An article published in The Nation on March 10, 2023, chronicled the experience of former New York prisoner Johnny Perez. He spent over four years in a factory making hundreds of bedsheets daily, before ascending near the top of the pay scale to earn a whopping 32 cents an hour. But that was nearly double his initial wage. Within Coxsackie Correctional Facility, Perez was one of the highest-paid prisoners.
Upon release years later, Perez had a jarring revelation: the sheets he had meticulously stitched for pennies an hour during the late 2000s were being sold at a staggering markup under the Corcraft brand. New York’s state prison industry – with an extensive inventory of products that includes furniture and uniforms – Corcraft vends its wares to state agencies, schools, and other public entities. A dozen Corcraft sheets currently command a price of $73.
The experience underscored for Perez an economic disparity. Contemplating the market value of his daily output—approximately 360 sheets—he realized, “You do the math, and you’re like, I made these people millions of dollars… this is really wrong.”
Corcraft, however, considers Perez’s work a means of rehabilitation. The company’s website asserts, “We employ incarcerated individuals to produce goods while preparing them for release by teaching them work skills, work ethic, and responsibility.”
But can working for minimal or no compensation be considered an educational or therapeutic experience for the incarcerated? Isn’t it just more punishment?
Not that this would make it illegal. The 13th Amendment abolished slavery, except “as punishment for a crime.” But for Perez, now the director of the U.S. prisons program at the National Religious Campaign Against Torture, that was the point: What he was supposed to be grateful for had been only nominally voluntary.
“What makes it forced … is that if you quit, you’re punished,” he explained. “What makes it forced is that you can’t take a day off when you don’t want [to work]. What makes it forced is that if somebody dies, you’re going to get no bereavement time, you’re going to get no sick time.… In prison, there’s no calling in [sick] for Covid, you’re going into solitary or you’re going to get a behavior report, etc. So, that’s what makes it forced, even though people still have to qualify to be able to get the job.”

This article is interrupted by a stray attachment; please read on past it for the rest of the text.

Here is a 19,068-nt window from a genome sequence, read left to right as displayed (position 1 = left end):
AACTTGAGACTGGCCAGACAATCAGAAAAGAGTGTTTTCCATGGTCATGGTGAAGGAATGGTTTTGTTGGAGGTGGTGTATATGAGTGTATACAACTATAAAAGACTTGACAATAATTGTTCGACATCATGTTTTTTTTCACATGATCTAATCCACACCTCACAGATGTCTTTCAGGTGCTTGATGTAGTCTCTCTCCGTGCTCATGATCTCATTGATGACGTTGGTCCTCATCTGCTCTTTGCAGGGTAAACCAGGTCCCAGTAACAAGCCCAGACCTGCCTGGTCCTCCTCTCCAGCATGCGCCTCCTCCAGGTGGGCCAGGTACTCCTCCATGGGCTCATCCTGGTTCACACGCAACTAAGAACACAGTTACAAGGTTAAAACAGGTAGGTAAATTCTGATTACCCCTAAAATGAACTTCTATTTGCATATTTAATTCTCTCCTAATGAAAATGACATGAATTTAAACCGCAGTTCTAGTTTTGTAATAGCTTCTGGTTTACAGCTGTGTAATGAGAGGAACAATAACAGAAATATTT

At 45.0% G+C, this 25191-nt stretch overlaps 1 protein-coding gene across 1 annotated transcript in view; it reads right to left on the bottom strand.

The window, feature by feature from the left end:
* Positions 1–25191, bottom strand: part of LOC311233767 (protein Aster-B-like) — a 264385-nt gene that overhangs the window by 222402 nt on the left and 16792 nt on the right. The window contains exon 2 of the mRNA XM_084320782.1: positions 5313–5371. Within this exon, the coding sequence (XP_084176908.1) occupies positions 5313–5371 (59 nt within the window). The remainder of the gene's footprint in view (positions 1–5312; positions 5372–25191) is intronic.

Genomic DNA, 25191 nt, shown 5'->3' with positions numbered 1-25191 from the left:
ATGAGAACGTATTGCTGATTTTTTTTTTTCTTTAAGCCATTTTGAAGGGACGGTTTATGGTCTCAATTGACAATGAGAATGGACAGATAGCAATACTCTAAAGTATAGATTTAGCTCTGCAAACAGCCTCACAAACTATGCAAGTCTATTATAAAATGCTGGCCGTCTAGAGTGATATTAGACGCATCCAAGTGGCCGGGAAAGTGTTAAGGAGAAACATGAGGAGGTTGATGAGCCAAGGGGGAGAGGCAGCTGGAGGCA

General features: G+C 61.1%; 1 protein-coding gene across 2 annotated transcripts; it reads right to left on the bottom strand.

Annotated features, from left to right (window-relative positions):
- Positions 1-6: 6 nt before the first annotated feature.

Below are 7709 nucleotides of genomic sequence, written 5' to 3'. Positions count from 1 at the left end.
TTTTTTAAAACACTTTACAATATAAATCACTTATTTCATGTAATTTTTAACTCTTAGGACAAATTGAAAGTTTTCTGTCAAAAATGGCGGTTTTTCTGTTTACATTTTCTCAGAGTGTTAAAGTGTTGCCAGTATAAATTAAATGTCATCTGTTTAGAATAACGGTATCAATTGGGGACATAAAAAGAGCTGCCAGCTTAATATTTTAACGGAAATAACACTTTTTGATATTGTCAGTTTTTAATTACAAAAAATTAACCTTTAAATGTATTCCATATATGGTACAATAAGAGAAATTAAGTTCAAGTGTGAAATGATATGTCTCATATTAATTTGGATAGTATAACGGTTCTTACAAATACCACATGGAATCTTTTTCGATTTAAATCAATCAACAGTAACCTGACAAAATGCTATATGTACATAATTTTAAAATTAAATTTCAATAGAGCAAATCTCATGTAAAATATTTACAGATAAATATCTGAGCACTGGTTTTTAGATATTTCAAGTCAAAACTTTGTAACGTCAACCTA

Prison labor is common across the U.S. According toa recent report by the American Civil Liberties Union, nearly 99% of public prisons and 90% of private lockups operate work programs, using over 790,000 incarcerated people – nearly two-thirds of the country’s prisoners (currently numbering about 1.2 million, excluding those at jails, immigration detention centers, and juvenile detention facilities). See: Captive Labor, ACLU (June 2022).
A survey conducted by the federal Bureau of Justice Statistics in 2016 revealed that almost six of every ten state prisoners held work assignments. For about 70%, their participation was involuntarily. While the majority worked in maintenance roles, such as food preparation, groundskeeping or managing prison libraries, a mere 6% were involved in formal “prison industries” producing goods and services for state agencies or private firms – products like office furniture, police uniforms, even face masks during the pandemic. A small fraction of incarcerated workers were contracted to corporations. Around 40% reported earning nothing.
Although efforts to address the issue are gaining traction, the use of prison labor in the private sector remains hidden behind opaque supply chains and regulatory gaps. Noam Perry, of the American Friends Service Committee, estimated that “all major retailers in the U.S. have prison labor in their supply chains. They just don’t know it, and they don’t know it because they choose not to know it.”
From convict-leasing systems in the postbellum South to modern prison industries helping maintain supply chains, the issue remains contentious. Advocates push for legislative changes to extend the Fair Labor Standards Act’s protections to incarcerated workers, ensuring their health, safety, and collective bargaining rights. Grassroots movements have taken aim at the 13th Amendment itself, pushing for a constitutional amendment to end forced labor all together. Growing public awareness may help reform initiatives gather momentum, paving the way for change that aligns more closely with principles of justice and fairness.
Source: The Nation
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